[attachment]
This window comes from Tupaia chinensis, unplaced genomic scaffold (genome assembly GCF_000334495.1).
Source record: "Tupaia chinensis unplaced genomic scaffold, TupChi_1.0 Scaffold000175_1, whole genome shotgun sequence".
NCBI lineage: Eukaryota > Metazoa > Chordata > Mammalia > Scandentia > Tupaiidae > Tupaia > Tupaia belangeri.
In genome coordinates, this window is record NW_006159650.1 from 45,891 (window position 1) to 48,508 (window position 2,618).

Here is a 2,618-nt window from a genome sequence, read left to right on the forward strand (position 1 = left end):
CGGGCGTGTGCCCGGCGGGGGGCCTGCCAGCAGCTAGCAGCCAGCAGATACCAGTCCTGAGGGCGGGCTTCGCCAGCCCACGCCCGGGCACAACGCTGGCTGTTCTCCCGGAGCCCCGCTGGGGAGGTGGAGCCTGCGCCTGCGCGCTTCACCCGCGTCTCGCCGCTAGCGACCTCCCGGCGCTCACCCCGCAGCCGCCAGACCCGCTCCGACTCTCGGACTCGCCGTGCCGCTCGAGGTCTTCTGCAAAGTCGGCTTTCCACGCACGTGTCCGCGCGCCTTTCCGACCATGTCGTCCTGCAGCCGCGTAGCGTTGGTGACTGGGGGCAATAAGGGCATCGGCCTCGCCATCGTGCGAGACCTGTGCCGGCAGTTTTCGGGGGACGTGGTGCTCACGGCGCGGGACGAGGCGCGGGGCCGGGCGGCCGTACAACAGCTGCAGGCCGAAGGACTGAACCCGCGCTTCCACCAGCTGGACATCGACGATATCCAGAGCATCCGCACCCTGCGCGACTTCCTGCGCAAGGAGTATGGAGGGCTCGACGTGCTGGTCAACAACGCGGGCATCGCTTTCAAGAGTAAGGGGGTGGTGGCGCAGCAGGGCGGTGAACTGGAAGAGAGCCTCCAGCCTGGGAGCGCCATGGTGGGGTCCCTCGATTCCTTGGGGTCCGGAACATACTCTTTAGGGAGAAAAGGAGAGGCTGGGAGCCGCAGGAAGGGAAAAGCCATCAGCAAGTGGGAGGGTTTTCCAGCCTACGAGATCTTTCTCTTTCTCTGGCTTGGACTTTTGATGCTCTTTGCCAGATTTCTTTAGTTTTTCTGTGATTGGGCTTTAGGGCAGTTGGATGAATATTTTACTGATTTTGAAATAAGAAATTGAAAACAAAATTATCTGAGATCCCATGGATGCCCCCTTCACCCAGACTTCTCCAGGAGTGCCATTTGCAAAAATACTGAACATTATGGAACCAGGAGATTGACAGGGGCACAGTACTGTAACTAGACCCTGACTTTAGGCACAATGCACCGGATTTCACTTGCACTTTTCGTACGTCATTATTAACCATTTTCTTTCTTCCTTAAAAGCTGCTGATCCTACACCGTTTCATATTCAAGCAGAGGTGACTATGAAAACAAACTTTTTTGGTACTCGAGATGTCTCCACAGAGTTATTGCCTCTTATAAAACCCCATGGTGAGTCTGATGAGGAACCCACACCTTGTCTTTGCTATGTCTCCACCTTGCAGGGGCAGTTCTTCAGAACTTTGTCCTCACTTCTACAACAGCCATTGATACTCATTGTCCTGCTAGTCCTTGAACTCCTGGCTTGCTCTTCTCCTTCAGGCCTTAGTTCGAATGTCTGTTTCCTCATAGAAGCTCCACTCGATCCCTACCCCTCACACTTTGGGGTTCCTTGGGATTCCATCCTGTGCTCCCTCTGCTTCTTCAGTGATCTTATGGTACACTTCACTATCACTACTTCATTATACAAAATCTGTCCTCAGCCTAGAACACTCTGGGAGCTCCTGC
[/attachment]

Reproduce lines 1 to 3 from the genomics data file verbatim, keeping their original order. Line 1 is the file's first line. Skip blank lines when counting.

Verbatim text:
This window comes from Tupaia chinensis, unplaced genomic scaffold (genome assembly GCF_000334495.1).
Source record: "Tupaia chinensis unplaced genomic scaffold, TupChi_1.0 Scaffold000175_1, whole genome shotgun sequence".
NCBI lineage: Eukaryota > Metazoa > Chordata > Mammalia > Scandentia > Tupaiidae > Tupaia > Tupaia belangeri.